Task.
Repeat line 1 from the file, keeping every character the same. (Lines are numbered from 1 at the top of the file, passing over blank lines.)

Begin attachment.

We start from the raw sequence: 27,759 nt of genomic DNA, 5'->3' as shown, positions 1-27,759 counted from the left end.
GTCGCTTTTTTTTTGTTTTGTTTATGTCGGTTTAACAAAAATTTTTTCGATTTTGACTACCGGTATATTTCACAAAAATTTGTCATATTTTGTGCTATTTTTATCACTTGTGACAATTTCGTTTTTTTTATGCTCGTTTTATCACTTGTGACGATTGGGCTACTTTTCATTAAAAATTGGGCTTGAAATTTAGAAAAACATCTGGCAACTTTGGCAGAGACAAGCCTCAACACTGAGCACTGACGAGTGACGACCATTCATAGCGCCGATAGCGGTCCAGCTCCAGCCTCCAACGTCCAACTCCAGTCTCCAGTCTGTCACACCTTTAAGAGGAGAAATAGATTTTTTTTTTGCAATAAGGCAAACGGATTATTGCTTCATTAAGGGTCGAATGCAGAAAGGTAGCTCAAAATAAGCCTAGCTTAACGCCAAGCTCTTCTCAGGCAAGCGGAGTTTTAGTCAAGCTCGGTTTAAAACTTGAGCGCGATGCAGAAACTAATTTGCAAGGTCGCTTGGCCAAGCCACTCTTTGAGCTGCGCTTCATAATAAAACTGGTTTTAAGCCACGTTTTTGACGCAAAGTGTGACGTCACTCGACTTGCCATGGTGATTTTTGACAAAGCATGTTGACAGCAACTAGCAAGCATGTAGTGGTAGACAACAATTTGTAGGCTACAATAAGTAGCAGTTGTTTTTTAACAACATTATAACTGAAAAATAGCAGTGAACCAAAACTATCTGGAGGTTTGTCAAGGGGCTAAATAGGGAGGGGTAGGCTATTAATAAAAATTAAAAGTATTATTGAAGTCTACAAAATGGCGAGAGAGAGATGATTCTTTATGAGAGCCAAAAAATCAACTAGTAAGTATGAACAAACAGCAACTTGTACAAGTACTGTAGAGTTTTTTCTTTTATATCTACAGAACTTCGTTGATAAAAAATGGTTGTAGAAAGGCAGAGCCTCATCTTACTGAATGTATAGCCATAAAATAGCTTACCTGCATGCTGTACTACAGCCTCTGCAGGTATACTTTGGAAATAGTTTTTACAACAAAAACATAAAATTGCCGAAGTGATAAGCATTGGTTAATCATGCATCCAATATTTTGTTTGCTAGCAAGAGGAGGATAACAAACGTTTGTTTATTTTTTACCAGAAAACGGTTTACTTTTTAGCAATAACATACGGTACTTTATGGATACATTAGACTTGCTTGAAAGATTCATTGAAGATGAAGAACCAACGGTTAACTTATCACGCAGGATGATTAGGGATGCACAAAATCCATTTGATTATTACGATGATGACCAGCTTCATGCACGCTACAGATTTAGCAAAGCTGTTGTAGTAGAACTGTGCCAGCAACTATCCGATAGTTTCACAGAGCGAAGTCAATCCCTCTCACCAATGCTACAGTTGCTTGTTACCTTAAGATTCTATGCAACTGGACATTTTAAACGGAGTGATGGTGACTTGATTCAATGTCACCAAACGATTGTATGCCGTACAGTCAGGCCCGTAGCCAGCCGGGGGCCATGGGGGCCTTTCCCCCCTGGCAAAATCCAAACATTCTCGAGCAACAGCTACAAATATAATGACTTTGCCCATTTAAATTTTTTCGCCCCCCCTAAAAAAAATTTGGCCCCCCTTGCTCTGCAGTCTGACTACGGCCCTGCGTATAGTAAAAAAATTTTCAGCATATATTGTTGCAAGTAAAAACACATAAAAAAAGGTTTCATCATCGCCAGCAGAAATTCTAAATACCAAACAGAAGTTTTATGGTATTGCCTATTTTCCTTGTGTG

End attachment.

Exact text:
We start from the raw sequence: 27,759 nt of genomic DNA, 5'->3' as shown, positions 1-27,759 counted from the left end.